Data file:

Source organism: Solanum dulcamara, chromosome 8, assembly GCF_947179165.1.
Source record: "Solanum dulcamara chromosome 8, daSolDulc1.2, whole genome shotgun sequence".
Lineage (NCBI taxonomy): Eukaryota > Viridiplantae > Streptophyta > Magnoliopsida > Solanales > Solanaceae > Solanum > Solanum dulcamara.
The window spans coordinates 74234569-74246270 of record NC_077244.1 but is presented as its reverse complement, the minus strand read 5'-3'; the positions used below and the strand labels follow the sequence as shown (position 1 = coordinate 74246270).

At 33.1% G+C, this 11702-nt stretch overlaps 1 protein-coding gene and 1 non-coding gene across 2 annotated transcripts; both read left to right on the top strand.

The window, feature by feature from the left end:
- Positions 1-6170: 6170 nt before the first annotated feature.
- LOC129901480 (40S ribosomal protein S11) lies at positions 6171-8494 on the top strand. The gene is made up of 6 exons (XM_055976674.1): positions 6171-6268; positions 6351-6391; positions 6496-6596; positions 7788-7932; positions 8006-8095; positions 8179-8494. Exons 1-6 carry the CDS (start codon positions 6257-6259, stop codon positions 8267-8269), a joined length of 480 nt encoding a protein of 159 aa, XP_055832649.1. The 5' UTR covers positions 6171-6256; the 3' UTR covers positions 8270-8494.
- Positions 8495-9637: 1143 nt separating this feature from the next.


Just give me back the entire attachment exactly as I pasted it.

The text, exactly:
Source organism: Solanum dulcamara, chromosome 8, assembly GCF_947179165.1.
Source record: "Solanum dulcamara chromosome 8, daSolDulc1.2, whole genome shotgun sequence".
Lineage (NCBI taxonomy): Eukaryota > Viridiplantae > Streptophyta > Magnoliopsida > Solanales > Solanaceae > Solanum > Solanum dulcamara.
The window spans coordinates 74234569-74246270 of record NC_077244.1 but is presented as its reverse complement, the minus strand read 5'-3'; the positions used below and the strand labels follow the sequence as shown (position 1 = coordinate 74246270).

At 33.1% G+C, this 11702-nt stretch overlaps 1 protein-coding gene and 1 non-coding gene across 2 annotated transcripts; both read left to right on the top strand.

The window, feature by feature from the left end:
- Positions 1-6170: 6170 nt before the first annotated feature.
- LOC129901480 (40S ribosomal protein S11) lies at positions 6171-8494 on the top strand. The gene is made up of 6 exons (XM_055976674.1): positions 6171-6268; positions 6351-6391; positions 6496-6596; positions 7788-7932; positions 8006-8095; positions 8179-8494. Exons 1-6 carry the CDS (start codon positions 6257-6259, stop codon positions 8267-8269), a joined length of 480 nt encoding a protein of 159 aa, XP_055832649.1. The 5' UTR covers positions 6171-6256; the 3' UTR covers positions 8270-8494.
- Positions 8495-9637: 1143 nt separating this feature from the next.